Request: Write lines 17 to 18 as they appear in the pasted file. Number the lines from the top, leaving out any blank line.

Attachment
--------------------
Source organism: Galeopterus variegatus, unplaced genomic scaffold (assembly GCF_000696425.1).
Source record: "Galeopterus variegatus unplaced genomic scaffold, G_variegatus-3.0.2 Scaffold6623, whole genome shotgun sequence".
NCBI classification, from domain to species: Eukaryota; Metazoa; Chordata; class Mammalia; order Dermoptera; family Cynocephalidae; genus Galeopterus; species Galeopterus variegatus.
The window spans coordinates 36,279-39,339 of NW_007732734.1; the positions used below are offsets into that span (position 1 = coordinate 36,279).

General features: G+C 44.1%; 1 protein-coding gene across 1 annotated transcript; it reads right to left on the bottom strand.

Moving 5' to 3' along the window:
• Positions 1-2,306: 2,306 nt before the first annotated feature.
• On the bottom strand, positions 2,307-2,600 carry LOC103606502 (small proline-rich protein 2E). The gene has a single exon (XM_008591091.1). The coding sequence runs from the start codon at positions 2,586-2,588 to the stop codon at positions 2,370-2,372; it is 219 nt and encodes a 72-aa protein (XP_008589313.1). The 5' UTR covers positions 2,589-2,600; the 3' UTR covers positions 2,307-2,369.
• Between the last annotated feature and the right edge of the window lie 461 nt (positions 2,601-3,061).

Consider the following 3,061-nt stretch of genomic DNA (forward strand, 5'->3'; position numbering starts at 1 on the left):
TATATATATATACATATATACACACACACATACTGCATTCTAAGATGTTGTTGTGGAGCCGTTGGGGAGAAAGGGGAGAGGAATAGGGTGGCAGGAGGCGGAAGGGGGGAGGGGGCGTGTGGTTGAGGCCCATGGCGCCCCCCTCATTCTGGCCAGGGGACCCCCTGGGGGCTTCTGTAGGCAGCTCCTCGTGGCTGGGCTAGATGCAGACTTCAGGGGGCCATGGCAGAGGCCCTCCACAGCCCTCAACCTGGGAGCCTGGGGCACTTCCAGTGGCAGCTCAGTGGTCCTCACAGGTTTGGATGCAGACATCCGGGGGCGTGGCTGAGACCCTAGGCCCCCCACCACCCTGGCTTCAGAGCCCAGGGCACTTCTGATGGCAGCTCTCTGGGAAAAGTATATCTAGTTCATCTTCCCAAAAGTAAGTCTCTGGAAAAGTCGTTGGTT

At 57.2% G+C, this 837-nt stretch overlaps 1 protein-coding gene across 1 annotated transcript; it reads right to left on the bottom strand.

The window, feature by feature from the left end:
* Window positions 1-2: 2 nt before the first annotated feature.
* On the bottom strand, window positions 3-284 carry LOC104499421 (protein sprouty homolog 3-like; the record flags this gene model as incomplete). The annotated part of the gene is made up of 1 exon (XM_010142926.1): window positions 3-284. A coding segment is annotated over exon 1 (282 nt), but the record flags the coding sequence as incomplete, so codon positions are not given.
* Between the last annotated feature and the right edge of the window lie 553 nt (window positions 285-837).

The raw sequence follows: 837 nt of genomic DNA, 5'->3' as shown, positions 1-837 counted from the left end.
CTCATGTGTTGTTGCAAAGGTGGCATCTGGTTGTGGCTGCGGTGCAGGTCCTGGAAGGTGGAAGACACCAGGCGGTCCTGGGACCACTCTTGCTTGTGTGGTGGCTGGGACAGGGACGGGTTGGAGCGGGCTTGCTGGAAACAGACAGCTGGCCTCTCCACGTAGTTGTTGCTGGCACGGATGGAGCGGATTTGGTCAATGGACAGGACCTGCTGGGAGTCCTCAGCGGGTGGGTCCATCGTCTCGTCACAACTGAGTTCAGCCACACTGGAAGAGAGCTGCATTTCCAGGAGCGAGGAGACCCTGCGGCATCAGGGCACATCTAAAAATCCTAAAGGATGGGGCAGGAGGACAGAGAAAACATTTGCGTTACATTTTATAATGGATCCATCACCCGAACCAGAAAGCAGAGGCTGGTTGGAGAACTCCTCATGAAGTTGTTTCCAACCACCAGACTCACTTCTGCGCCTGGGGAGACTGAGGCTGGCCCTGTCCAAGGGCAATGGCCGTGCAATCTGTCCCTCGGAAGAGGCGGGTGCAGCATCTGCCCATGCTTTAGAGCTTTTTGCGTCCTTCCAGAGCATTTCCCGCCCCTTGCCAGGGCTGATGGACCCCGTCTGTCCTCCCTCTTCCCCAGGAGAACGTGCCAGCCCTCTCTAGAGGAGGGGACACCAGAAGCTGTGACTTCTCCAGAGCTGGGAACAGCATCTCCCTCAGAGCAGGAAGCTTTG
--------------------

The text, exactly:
The raw sequence follows: 837 nt of genomic DNA, 5'->3' as shown, positions 1-837 counted from the left end.
CTCATGTGTTGTTGCAAAGGTGGCATCTGGTTGTGGCTGCGGTGCAGGTCCTGGAAGGTGGAAGACACCAGGCGGTCCTGGGACCACTCTTGCTTGTGTGGTGGCTGGGACAGGGACGGGTTGGAGCGGGCTTGCTGGAAACAGACAGCTGGCCTCTCCACGTAGTTGTTGCTGGCACGGATGGAGCGGATTTGGTCAATGGACAGGACCTGCTGGGAGTCCTCAGCGGGTGGGTCCATCGTCTCGTCACAACTGAGTTCAGCCACACTGGAAGAGAGCTGCATTTCCAGGAGCGAGGAGACCCTGCGGCATCAGGGCACATCTAAAAATCCTAAAGGATGGGGCAGGAGGACAGAGAAAACATTTGCGTTACATTTTATAATGGATCCATCACCCGAACCAGAAAGCAGAGGCTGGTTGGAGAACTCCTCATGAAGTTGTTTCCAACCACCAGACTCACTTCTGCGCCTGGGGAGACTGAGGCTGGCCCTGTCCAAGGGCAATGGCCGTGCAATCTGTCCCTCGGAAGAGGCGGGTGCAGCATCTGCCCATGCTTTAGAGCTTTTTGCGTCCTTCCAGAGCATTTCCCGCCCCTTGCCAGGGCTGATGGACCCCGTCTGTCCTCCCTCTTCCCCAGGAGAACGTGCCAGCCCTCTCTAGAGGAGGGGACACCAGAAGCTGTGACTTCTCCAGAGCTGGGAACAGCATCTCCCTCAGAGCAGGAAGCTTTG